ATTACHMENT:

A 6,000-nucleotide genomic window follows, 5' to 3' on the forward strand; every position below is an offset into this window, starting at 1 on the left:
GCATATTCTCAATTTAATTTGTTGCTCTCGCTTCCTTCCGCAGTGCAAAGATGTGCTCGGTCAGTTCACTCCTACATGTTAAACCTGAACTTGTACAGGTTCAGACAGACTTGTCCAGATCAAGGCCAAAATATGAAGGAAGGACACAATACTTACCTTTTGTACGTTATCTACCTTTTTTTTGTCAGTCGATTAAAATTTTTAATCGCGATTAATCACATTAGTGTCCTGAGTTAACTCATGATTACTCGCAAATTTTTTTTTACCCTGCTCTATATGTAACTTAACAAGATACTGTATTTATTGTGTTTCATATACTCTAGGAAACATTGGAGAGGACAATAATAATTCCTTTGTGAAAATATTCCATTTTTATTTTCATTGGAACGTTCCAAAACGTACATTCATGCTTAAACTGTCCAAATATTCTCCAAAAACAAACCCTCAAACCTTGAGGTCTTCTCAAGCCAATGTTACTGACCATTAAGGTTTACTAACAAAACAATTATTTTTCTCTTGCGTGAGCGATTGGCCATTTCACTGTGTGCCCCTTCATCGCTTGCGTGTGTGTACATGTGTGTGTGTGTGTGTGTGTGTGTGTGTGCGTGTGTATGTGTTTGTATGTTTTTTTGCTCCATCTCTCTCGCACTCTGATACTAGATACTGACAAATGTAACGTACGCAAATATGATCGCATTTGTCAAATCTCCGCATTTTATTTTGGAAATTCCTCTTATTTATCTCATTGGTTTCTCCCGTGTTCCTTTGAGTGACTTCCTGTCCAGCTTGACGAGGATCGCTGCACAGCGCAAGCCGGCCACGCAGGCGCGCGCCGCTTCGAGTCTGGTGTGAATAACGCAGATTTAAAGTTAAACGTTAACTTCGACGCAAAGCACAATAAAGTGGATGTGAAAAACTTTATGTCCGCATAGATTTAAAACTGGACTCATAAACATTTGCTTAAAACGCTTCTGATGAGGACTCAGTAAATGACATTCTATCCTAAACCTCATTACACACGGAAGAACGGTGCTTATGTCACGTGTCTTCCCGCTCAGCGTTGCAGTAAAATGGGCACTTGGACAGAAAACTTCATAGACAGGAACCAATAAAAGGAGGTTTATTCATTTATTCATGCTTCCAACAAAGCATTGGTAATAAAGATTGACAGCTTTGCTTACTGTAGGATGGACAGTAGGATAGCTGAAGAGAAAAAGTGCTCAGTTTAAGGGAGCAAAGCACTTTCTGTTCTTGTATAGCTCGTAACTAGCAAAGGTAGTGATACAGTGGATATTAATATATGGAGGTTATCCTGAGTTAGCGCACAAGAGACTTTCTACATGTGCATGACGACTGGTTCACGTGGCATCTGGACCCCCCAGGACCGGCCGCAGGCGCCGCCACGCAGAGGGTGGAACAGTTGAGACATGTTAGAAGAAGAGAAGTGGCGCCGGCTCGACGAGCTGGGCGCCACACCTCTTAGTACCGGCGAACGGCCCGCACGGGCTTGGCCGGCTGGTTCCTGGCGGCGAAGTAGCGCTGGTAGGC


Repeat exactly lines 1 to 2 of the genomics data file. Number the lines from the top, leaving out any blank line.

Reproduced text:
A 6,000-nucleotide genomic window follows, 5' to 3' on the forward strand; every position below is an offset into this window, starting at 1 on the left:
GCATATTCTCAATTTAATTTGTTGCTCTCGCTTCCTTCCGCAGTGCAAAGATGTGCTCGGTCAGTTCACTCCTACATGTTAAACCTGAACTTGTACAGGTTCAGACAGACTTGTCCAGATCAAGGCCAAAATATGAAGGAAGGACACAATACTTACCTTTTGTACGTTATCTACCTTTTTTTTGTCAGTCGATTAAAATTTTTAATCGCGATTAATCACATTAGTGTCCTGAGTTAACTCATGATTACTCGCAAATTTTTTTTTACCCTGCTCTATATGTAACTTAACAAGATACTGTATTTATTGTGTTTCATATACTCTAGGAAACATTGGAGAGGACAATAATAATTCCTTTGTGAAAATATTCCATTTTTATTTTCATTGGAACGTTCCAAAACGTACATTCATGCTTAAACTGTCCAAATATTCTCCAAAAACAAACCCTCAAACCTTGAGGTCTTCTCAAGCCAATGTTACTGACCATTAAGGTTTACTAACAAAACAATTATTTTTCTCTTGCGTGAGCGATTGGCCATTTCACTGTGTGCCCCTTCATCGCTTGCGTGTGTGTACATGTGTGTGTGTGTGTGTGTGTGTGTGTGTGCGTGTGTATGTGTTTGTATGTTTTTTTGCTCCATCTCTCTCGCACTCTGATACTAGATACTGACAAATGTAACGTACGCAAATATGATCGCATTTGTCAAATCTCCGCATTTTATTTTGGAAATTCCTCTTATTTATCTCATTGGTTTCTCCCGTGTTCCTTTGAGTGACTTCCTGTCCAGCTTGACGAGGATCGCTGCACAGCGCAAGCCGGCCACGCAGGCGCGCGCCGCTTCGAGTCTGGTGTGAATAACGCAGATTTAAAGTTAAACGTTAACTTCGACGCAAAGCACAATAAAGTGGATGTGAAAAACTTTATGTCCGCATAGATTTAAAACTGGACTCATAAACATTTGCTTAAAACGCTTCTGATGAGGACTCAGTAAATGACATTCTATCCTAAACCTCATTACACACGGAAGAACGGTGCTTATGTCACGTGTCTTCCCGCTCAGCGTTGCAGTAAAATGGGCACTTGGACAGAAAACTTCATAGACAGGAACCAATAAAAGGAGGTTTATTCATTTATTCATGCTTCCAACAAAGCATTGGTAATAAAGATTGACAGCTTTGCTTACTGTAGGATGGACAGTAGGATAGCTGAAGAGAAAAAGTGCTCAGTTTAAGGGAGCAAAGCACTTTCTGTTCTTGTATAGCTCGTAACTAGCAAAGGTAGTGATACAGTGGATATTAATATATGGAGGTTATCCTGAGTTAGCGCACAAGAGACTTTCTACATGTGCATGACGACTGGTTCACGTGGCATCTGGACCCCCCAGGACCGGCCGCAGGCGCCGCCACGCAGAGGGTGGAACAGTTGAGACATGTTAGAAGAAGAGAAGTGGCGCCGGCTCGACGAGCTGGGCGCCACACCTCTTAGTACCGGCGAACGGCCCGCACGGGCTTGGCCGGCTGGTTCCTGGCGGCGAAGTAGCGCTGGTAGGC